Elsewhere in The Clash of Orthodoxies, Robert George argues that our bodies are not objects that are owned by our disembodied minds (or souls) but are in this life inextricably bound up with our minds as indissoluble single units — our selves. Robert makes this argument as part of his demonstration that euthanasia is intrinsically evil (with which I also agree) and I accept it here. Thus, dictating to a woman what access she shall or shall not have to abortion diminishes her power of determining what will happen not just to her body, but to her self. It impinges upon her power of self-determination.

Self-determination is recognized in the United States as a right (although the founding documents recognize it more as a right of communities than of individuals), at least in so far as one's actions do not conflict with the rights of any other person. The argument to ban abortion hinges on the idea that an unborn human being is a person at every stage of development, and that its right to live always trumps a pregnant woman's right to self-determination. Thus, when we even begin to consider the status of women, we are immediately turned to the question of whether an unborn human being is a person, and when it becomes one.

Robert argues that a fertilized human ovum develops continuously into an embryo, a fetus, a baby, a toddler, a teenager, an adult, and so on to a senior citizen without any change in nature. That the development is continuous (smoothly proceeding, uninterrupted) is beyond question. However, the phrase "without a change in nature" bears some scrutiny. Just as I used an example from mathematics to support one of Robert's points, I would like to use one from physics to challenge this one.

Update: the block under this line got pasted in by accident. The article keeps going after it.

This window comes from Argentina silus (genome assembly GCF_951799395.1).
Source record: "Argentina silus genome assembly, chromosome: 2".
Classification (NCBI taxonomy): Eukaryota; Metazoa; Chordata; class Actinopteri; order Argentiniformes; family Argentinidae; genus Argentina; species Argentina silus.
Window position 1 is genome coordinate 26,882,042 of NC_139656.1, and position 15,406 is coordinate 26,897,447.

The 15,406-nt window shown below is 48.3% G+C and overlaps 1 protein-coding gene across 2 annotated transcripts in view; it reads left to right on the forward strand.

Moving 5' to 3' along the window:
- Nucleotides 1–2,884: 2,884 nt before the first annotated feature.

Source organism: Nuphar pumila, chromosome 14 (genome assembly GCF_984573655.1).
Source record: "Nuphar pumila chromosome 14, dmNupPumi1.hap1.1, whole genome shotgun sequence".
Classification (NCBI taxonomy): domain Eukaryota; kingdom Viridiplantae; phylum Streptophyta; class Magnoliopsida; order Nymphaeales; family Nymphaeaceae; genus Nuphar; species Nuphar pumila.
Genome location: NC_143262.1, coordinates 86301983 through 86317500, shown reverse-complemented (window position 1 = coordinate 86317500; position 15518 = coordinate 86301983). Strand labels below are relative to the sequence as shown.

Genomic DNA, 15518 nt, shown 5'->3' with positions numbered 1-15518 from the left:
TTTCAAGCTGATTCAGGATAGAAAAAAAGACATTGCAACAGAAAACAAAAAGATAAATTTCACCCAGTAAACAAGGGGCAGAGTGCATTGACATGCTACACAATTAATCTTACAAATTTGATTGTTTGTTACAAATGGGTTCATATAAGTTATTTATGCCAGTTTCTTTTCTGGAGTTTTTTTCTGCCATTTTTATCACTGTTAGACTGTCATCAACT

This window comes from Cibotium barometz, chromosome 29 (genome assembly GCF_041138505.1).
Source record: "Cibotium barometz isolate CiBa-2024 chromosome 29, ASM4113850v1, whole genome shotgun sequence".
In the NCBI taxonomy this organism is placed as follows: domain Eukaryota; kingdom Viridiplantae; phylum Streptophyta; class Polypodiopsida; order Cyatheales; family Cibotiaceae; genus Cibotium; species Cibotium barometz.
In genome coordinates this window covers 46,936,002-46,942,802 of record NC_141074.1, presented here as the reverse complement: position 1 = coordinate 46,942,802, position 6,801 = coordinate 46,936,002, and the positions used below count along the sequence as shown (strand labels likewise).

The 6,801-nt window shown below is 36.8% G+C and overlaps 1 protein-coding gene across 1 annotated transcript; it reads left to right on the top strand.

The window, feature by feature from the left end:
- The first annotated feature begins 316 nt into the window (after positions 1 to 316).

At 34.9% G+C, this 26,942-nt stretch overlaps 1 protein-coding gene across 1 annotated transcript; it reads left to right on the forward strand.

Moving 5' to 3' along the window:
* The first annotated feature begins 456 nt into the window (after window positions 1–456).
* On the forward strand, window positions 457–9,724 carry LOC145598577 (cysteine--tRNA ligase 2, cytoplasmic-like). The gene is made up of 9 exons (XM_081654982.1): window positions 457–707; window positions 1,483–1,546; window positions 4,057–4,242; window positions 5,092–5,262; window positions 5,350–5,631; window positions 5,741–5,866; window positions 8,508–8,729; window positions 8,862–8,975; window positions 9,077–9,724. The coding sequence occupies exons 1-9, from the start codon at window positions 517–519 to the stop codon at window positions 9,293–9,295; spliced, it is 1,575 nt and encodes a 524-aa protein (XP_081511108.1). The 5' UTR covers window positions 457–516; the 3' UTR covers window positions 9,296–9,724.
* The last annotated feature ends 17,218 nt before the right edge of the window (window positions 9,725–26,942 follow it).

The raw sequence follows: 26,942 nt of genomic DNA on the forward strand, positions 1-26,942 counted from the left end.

An isolated water molecule cannot freeze, melt, or evaporate. It has no surface tension. It cannot dissolve anything. Nor can a few water molecules. And yet, when we assemble enough water molecules together, they can do all these things and have all these properties. There is no change in nature in terms of the composition of the water molecules — but the mere aggregation of a sufficient number of water molecules suffices for for bulk properties and behaviors to emerge that are discontinuously different from the properties and behaviors of the constituents, even though the aggregation itself may be a continuous process. It is quite legitimate to say that the nature of a water droplet is different from the nature of a single water molecule, even though the water droplet is composed exclusively of water molecules. The whole is greater than the sum of its parts.

This is true for a trivially simple system like a water droplet, and much more profoundly true for living things. In particular, a fertilized human ovum has few of the properties and behaviors of a human infant other than the human genome. Moreover, a human infant lacks certain properties of a single fertilized human ovum — it will not become twins if you separate it into two halves, for example. In other words, the nature of an unborn human being changes discontinuously as it develops. This is what makes it reasonable to speak of "stages" of development.

Therefore, Robert's intuition that personhood is an inherent property of a human being from the moment of fertilization is precisely that — an intuition. In the field of public reason, it is open to challenge, and I challenge it here. I am not asserting that the person comes from without to dwell in the developing embryo. Rather I assert that the embryo, executing its self-directing genetic instructions, develops the capacity for personhood as an integral part of itself, and indeed becomes a person, a dynamic unity of body, mind and spirit, as Robert so eloquently states.